His trust is in the Lord. It is ‘the Lord’, the One with whom he is in a special relationship, that he trusts. The Lord had promised to be with his people. He had solemnly promised to be their Helper, their Shield, who would guard over them and protect them (Gen 15:1; Deut 31:6,8; 33:29; Josh 1:9; Psalm 121:4. Cf. 125:2). Everything the Lord had promised and done for his people in the past was contained and confessed in the expression ‘the Lord’. And he adds to it the further faith-affirmation – the Lord is ‘the Maker of Heaven and Earth’. He is no tribal deity, limited in power to a particular location. He made and owns all things. Everything and everywhere belongs to him and is ruled by him, including these dangerous mountain roads on which he must travel.
‘The Lord is my help‘ is ever the first and most fundamental answer to our needs and fears. It is the instinctive assertion of faith. Whatever may be built on top, it is the substratum, the bedrock, the solid ground upon which all else rests. Whatever the test, the dilemma, or the difficulty, anxiety is unnecessary. Why? ‘The Lord is my help‘. When fears arise this is both our confession and rebuke to our own trembling hearts. We may strengthen our confession by reminding ourselves just how great the Lord is (as the psalmist does… he is the Maker of heaven and earth) which will deepen and strengthen faith but the basic faith affirmation is the same for every believer… the Lord is my help.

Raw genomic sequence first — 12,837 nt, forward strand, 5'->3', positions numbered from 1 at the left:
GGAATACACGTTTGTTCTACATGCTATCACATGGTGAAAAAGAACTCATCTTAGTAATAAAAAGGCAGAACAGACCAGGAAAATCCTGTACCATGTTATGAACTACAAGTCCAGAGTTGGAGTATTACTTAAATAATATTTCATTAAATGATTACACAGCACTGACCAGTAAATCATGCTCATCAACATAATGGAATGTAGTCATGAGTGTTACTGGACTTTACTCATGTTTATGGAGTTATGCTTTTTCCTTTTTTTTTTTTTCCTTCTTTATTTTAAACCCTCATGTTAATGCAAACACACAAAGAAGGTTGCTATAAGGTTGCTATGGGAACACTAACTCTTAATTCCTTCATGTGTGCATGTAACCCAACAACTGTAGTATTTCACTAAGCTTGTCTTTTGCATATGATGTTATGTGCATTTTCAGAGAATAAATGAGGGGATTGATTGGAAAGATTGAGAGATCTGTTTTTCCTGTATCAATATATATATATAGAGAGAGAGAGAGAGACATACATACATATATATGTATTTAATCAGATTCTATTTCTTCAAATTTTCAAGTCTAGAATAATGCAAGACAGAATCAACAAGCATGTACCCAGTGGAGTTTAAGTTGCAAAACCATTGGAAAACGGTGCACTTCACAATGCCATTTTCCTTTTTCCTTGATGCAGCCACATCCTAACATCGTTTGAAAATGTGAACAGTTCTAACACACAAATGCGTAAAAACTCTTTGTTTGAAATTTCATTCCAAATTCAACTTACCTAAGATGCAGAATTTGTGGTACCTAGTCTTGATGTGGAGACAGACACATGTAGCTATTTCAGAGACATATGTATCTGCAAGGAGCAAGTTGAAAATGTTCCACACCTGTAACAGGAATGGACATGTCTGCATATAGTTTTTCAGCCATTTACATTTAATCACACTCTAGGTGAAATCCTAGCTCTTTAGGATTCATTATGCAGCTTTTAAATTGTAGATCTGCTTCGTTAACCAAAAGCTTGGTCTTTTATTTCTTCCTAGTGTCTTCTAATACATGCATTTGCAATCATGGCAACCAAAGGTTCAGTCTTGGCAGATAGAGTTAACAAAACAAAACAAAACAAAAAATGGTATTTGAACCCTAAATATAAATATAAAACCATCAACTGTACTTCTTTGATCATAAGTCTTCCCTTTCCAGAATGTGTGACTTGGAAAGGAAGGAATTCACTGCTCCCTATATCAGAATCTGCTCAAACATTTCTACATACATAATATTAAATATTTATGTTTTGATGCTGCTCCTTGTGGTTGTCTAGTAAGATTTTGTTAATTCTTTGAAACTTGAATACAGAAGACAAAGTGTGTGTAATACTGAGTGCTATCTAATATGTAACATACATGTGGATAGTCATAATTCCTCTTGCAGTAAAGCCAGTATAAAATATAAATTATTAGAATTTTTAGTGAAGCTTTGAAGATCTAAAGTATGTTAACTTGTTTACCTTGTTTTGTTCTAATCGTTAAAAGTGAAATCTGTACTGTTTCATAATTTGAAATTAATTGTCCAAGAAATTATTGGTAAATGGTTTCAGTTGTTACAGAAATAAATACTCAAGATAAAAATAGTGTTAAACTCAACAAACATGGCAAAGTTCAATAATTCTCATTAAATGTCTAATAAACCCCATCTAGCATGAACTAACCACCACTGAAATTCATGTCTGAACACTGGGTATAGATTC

The rest of the psalm is simply an application of this affirmation to specific fears.
Sometimes it is helpful if we have vague general fears to identify the specific components and to apply ‘the Lord is my help’ to each one. This is what the psalmist does. He identifies three specific anxiety triggers and in each case reminds himself the Lord ‘watches over him’. In fact, five times he reminds his heart the Lord is ‘watching over’; he is guarded. When anxiety is pressing in we may need to remind ourselves many times that we are kept by the Lord. This is part of the fight of faith, the fight to conquer anxious unbelief and be strong in the Lord.
anxiety about the road
He will not let your foot slip—
he who watches over you will not slumber;
indeed, he who watches over Israel
will neither slumber nor sleep. (v3)